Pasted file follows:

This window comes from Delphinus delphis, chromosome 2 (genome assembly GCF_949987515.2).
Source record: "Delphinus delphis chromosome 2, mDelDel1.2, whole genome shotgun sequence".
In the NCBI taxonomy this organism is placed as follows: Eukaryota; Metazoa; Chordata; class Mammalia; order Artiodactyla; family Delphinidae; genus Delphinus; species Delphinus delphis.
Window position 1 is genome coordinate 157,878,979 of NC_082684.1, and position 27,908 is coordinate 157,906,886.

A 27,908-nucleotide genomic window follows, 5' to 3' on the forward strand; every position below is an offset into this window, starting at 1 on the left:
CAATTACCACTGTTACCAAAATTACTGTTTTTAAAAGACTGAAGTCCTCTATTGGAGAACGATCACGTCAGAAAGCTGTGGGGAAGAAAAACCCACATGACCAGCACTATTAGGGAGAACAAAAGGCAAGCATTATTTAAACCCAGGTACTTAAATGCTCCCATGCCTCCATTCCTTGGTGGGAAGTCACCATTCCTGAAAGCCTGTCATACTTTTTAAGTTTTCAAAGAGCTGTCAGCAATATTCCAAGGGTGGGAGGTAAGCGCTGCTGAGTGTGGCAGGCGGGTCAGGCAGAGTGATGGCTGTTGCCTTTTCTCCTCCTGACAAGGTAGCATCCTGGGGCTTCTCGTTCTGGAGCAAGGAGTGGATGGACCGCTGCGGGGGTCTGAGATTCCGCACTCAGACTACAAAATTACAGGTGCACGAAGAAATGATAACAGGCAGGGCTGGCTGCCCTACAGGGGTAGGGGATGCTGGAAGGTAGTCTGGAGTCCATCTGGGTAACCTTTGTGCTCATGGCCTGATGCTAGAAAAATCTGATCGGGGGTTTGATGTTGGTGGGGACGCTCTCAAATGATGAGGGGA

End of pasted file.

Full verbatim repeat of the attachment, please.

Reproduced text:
This window comes from Delphinus delphis, chromosome 2 (genome assembly GCF_949987515.2).
Source record: "Delphinus delphis chromosome 2, mDelDel1.2, whole genome shotgun sequence".
In the NCBI taxonomy this organism is placed as follows: Eukaryota; Metazoa; Chordata; class Mammalia; order Artiodactyla; family Delphinidae; genus Delphinus; species Delphinus delphis.
Window position 1 is genome coordinate 157,878,979 of NC_082684.1, and position 27,908 is coordinate 157,906,886.

A 27,908-nucleotide genomic window follows, 5' to 3' on the forward strand; every position below is an offset into this window, starting at 1 on the left:
CAATTACCACTGTTACCAAAATTACTGTTTTTAAAAGACTGAAGTCCTCTATTGGAGAACGATCACGTCAGAAAGCTGTGGGGAAGAAAAACCCACATGACCAGCACTATTAGGGAGAACAAAAGGCAAGCATTATTTAAACCCAGGTACTTAAATGCTCCCATGCCTCCATTCCTTGGTGGGAAGTCACCATTCCTGAAAGCCTGTCATACTTTTTAAGTTTTCAAAGAGCTGTCAGCAATATTCCAAGGGTGGGAGGTAAGCGCTGCTGAGTGTGGCAGGCGGGTCAGGCAGAGTGATGGCTGTTGCCTTTTCTCCTCCTGACAAGGTAGCATCCTGGGGCTTCTCGTTCTGGAGCAAGGAGTGGATGGACCGCTGCGGGGGTCTGAGATTCCGCACTCAGACTACAAAATTACAGGTGCACGAAGAAATGATAACAGGCAGGGCTGGCTGCCCTACAGGGGTAGGGGATGCTGGAAGGTAGTCTGGAGTCCATCTGGGTAACCTTTGTGCTCATGGCCTGATGCTAGAAAAATCTGATCGGGGGTTTGATGTTGGTGGGGACGCTCTCAAATGATGAGGGGA